People are more only interested in interpreting the law to their advantage. Its a good time for president Nasheed to be a statesmen and compromise. Why win a small battle of saving 7 guys and loose his presidency in controversy. Its best to get over with it. Otherwise, as things are going, more tit-for-tat would come and the budget may never get approved. And guess who would loose most..

  5. The opposition controlled Parliament has effectively decapitated the government of President Nasheed.

    They will refuse any Cabinet Minister that can actually perform the job! After all, their main aim right now is to bring down the government!

  6. Another washed up failure from the previous fiasco telling us about fair and effective procedure in the judiciary. You guys had the strategy of placing stooges in not only minesterial positions but also provided the best judiciary money could buy - literally. Don't call us Kutti and we will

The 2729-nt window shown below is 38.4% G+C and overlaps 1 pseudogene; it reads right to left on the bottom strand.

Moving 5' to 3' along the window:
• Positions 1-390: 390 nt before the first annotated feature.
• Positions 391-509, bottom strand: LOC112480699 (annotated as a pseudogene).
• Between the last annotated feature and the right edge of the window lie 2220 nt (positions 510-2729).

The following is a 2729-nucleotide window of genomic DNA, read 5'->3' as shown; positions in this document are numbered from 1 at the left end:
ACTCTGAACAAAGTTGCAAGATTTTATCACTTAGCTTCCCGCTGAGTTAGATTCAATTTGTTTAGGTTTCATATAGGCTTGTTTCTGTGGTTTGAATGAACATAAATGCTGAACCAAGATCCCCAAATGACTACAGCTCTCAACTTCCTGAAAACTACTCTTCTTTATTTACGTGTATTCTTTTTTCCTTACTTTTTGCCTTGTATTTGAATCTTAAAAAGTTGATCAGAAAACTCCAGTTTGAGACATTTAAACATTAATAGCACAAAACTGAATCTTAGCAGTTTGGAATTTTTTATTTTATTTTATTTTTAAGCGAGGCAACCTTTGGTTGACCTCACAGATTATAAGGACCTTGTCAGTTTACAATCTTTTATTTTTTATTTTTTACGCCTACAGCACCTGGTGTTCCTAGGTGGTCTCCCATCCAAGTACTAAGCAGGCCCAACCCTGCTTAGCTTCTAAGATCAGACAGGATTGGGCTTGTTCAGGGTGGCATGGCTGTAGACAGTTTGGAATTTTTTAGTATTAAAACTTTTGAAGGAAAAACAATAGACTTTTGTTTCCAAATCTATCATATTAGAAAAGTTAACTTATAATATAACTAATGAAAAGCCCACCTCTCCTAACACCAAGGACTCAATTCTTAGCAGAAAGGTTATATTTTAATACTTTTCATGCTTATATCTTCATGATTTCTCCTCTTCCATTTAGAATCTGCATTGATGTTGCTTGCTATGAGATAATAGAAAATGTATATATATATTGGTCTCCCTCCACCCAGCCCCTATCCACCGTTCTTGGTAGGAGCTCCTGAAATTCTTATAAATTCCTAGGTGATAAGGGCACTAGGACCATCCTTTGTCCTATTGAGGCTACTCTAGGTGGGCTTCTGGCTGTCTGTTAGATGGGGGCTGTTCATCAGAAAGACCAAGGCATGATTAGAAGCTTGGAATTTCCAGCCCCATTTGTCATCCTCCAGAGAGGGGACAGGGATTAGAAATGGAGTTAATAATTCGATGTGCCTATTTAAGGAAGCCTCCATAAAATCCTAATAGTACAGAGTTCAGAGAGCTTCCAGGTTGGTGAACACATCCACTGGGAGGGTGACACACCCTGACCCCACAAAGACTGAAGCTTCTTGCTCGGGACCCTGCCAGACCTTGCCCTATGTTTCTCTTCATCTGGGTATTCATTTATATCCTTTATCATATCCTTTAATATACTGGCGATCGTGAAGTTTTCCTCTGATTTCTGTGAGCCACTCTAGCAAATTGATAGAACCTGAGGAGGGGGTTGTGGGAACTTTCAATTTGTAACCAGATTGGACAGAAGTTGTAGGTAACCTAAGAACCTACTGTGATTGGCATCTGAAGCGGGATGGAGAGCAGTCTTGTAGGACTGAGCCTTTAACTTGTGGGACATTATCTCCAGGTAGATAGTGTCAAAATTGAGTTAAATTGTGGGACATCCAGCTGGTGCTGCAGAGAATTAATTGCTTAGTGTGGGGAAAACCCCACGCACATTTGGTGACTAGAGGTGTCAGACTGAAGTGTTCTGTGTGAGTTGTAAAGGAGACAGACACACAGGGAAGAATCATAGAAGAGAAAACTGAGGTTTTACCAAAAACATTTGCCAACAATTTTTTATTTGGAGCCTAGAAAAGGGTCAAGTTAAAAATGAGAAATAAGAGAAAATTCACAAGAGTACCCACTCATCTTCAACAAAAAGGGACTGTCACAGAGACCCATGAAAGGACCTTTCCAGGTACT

Never call on you again hopefully

  7. Is it the Constitution that's defective or the MPs?

    The lack of Good Will and Good Faith cannot be remedied however much a Constitution is re-written.

  8. Correct me if I'm wrong. I think the parliament has been inconsistent in the way they approve the ministers. In November 2008 approval was given the the whole cabinet in one go. After that when Razee, Gasim and Suoodh was appointed I think the approval was given separately for each minister and now this.

    No one in the right mind will believe that DRP/PA approved the ministers who perform according to the wish of the Maldivians. First look at the improvement in student performance from 2007 to 2010, then look at the hospitals and health system and you will know what I mean. If they cared about the Maldivians Musthafa should have been IN and Aminath Jameel OUT.

    Ali Hashim is OUT because, as finance minister he is doing the responsible thing by not giving Gasim the letter he wanted.